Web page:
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Fund practices patience to maximize profits

A multi-cap growth fund, it has about $1.975 billion of investors' money under management.

April 05, 2013|By Stuart Pfeifer, Los Angeles Times

Things at the Nicholas Fund in Milwaukee haven't changed as much as you might expect in its 44 years.

Albert "Ab" Nicholas is still running the show, just as he has since it opened in 1969. He's still hunting for attractively priced stocks that his namesake fund can hold onto for years.

And the minimum initial investment hasn't changed: a Main Street friendly 500 bucks.

Nicholas, 82, is happy to talk about the fund's success. It's outperformed more than 90% of its peers this year, and over one-year, three-year and five-year spans.

If you invested $10,000 in the fund when it opened, it would be worth $935,000 today.

A multi-cap growth fund, it has about $1.975 billion of investors' money under management. It's a no-load fund with a modest 0.75% expense ratio.

Some of its top holdings are specialty retailers Walgreen Co., O'Reilly Automotive Inc. and Signet Jewelers Ltd., which operates Kay and Jared stores in Southern California. The idea is to find good companies and hold onto them until they're no longer a bargain. Patience, Nicholas said, means profit.

"I always tell the guys working here that you can't make double or triple or quadruple your money unless you hold your stock," he said.

Nicholas' fund has benefited from a big stake in mid-caps, which have led the resurgence of the stock market over the past four years. The fund holds about 41% in large companies, 48% in mid-caps and 11% in small-caps.

Although Nicholas' son, David, is co-manager of the fund, dad still plays an active role. And he has no plans to retire.

"I realize I'm getting to an age where I need to think about that a little bit more," he said. "I don't have any plans to retire. As long as I'm healthy, I'll be here."

To what do you attribute the fund's success?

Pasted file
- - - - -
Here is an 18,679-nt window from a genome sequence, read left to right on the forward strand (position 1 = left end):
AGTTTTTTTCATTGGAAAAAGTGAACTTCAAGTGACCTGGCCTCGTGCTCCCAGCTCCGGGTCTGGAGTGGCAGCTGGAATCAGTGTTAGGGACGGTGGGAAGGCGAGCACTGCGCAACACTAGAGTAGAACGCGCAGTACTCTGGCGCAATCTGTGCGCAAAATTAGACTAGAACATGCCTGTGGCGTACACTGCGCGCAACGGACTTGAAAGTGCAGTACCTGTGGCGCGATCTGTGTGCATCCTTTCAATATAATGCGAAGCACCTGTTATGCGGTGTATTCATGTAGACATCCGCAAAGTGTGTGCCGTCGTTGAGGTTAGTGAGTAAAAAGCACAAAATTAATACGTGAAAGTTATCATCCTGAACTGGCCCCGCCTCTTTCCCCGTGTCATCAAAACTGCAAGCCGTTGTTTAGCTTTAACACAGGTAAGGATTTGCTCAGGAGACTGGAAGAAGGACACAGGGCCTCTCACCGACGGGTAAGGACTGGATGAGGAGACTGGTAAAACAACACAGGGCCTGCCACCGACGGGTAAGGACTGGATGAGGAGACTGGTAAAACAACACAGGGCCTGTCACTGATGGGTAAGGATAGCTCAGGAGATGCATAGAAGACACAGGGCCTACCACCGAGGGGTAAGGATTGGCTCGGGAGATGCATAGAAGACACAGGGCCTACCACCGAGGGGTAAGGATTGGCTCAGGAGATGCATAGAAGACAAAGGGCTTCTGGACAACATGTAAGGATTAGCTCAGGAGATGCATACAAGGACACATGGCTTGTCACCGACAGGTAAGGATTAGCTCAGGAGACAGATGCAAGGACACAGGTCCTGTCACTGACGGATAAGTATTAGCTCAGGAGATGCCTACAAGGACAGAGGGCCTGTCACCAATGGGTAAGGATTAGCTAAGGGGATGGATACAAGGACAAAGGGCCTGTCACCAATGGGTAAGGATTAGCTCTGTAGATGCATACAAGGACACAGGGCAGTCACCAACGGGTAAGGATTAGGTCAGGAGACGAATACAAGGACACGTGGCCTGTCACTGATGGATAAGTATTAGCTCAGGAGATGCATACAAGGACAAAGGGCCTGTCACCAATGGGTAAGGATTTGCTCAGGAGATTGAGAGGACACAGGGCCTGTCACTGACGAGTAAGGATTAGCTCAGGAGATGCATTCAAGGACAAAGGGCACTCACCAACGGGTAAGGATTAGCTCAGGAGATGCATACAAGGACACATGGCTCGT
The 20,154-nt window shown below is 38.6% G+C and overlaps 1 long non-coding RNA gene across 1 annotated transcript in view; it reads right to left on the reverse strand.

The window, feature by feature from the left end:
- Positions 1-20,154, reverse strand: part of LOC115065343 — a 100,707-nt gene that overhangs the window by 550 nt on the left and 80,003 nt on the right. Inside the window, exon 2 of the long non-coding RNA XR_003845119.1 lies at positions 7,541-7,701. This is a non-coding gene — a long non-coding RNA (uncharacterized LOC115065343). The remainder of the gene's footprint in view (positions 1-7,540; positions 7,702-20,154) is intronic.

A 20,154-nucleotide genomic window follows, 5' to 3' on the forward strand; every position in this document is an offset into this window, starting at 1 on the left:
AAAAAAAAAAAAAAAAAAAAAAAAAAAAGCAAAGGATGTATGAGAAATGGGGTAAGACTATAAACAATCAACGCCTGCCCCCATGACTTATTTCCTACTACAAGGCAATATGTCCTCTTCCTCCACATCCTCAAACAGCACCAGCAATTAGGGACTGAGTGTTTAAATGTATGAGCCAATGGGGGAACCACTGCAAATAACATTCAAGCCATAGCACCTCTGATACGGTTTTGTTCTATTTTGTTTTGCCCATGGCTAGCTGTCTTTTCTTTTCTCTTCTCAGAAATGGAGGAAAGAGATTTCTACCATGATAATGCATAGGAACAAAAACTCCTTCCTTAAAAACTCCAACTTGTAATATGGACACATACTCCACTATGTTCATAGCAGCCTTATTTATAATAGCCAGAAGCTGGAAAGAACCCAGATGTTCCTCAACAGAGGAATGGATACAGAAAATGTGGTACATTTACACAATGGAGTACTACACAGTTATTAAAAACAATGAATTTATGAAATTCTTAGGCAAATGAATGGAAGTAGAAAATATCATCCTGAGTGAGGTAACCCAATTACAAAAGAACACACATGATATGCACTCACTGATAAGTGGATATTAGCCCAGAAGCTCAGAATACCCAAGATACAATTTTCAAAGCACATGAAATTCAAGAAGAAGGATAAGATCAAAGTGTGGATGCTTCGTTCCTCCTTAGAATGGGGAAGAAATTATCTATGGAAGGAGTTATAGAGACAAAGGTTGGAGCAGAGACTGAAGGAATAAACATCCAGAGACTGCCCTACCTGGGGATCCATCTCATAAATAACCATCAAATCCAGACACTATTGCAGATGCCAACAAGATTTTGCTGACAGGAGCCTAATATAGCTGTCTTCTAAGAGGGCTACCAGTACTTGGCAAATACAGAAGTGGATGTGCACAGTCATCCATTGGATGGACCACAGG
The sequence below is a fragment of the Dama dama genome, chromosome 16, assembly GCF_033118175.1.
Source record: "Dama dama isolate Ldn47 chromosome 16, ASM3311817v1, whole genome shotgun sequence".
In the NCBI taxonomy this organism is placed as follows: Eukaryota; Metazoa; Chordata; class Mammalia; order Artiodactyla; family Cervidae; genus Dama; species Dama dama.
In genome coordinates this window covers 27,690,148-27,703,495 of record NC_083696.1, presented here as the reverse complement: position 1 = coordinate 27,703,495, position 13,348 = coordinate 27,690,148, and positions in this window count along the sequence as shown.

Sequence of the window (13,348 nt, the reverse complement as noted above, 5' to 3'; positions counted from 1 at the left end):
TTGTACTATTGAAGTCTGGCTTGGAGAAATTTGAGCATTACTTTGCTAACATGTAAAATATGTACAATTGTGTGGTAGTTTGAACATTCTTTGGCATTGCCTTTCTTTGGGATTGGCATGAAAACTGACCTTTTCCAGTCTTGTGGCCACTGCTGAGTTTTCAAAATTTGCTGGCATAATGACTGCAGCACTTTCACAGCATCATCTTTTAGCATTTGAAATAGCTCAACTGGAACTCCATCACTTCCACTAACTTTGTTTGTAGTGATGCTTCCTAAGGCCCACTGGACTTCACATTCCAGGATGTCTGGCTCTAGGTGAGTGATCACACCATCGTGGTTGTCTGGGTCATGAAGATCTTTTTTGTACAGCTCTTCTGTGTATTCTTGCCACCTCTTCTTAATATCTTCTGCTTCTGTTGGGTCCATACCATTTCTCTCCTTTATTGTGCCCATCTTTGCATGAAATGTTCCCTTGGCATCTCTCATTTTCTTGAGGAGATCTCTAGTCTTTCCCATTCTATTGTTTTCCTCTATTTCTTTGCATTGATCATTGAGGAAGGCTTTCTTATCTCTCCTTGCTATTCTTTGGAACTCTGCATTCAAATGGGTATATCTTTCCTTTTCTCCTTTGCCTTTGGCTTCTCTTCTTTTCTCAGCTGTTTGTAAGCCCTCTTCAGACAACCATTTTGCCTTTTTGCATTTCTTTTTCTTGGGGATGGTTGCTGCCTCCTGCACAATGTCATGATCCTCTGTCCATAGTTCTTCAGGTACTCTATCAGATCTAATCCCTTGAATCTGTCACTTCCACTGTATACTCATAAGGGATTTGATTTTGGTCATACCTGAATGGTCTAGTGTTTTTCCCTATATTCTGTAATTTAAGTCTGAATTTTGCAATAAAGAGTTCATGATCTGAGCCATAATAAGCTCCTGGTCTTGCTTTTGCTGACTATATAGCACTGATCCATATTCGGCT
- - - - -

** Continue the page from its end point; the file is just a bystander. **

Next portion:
"We're stock pickers. We spend all our time analyzing companies and trying to figure out what they're worth and we've hit some very good stocks. We just try to find good stocks and be patient. I think our turnover rate is 25% to 30%. It's old-fashioned Midwestern investing."

How many companies are in the fund?

"The fund has about 40 names. I like to keep it to 40 or less. If we get some good stocks, it's meaningful to our performance."

What are some of your favorite stocks in the fund?

"We loaded up on Walgreens before it moved higher in the last month or two and we still like that a lot. They made a good deal with [European drug store chain] Allied Boots in Great Britain. They turned around their pharmacy business. Yet it's still not expensive. The baby boomers are starting to get old and that's going to be a boon to Walgreens." Walgreen Co. shares are up about 27% this year.

What keeps you inspired?

"What I love is the competition, outperforming our peers and helping our shareholders in the process. I especially like to beat those guys out in New York. They tend to think they have all the answers out there, but frankly they don't have as many as we do. It's like Warren Buffett once said, 'We have a telephone and we have a newspaper, so we know what's going on.' And we have the Internet too."

What do you look for in companies you buy?

"We're very conscious of low [price-to-earnings] ratios. We like them from 10 to 15 times earnings. We're very skeptical of rapid growers. We don't want to overpay. Historically, we have tended to buy companies with steadily improving earnings "

You have never raised the initial minimum investment of $500. Why is that?

"We started this fund as a no-load mutual fund in 1969 with the idea we could help the small investor achieve better results than he could do for himself. We wanted to serve the small investor so we kept it at $500 and it has not changed."

How has your fund survived for more than half a century?

"We've had our good periods and some bad periods. We made some mistakes in the early 2000s and we got it back on track. I'm very pleased with that."

Nearly half of your fund is in mid-caps. Was this intentional?

"We've always gone with the proposition that smaller companies can grow faster than larger companies. It's easier to go from $500 million in sales to $1 billion than it is to go from $30 billion to $60 billion. So we tend to favor the smaller names. We're not opposed to big names, but in general we prefer small and mid caps."

The mid-caps have outperformed large and small companies in the past year, and over 5-year, 10-year and 20-year spans. Do you expect this trend to continue?

"I just think those things go on from time to time. There's no rationale I can see in that. We don't go on generalities; we go stock by stock. We find things that make sense in today's market. The size doesn't have much bearing on us, it's the valuation that we're concerned about."

Your fund has 18% of its holdings in retail, far more than any other sector. Why is that?

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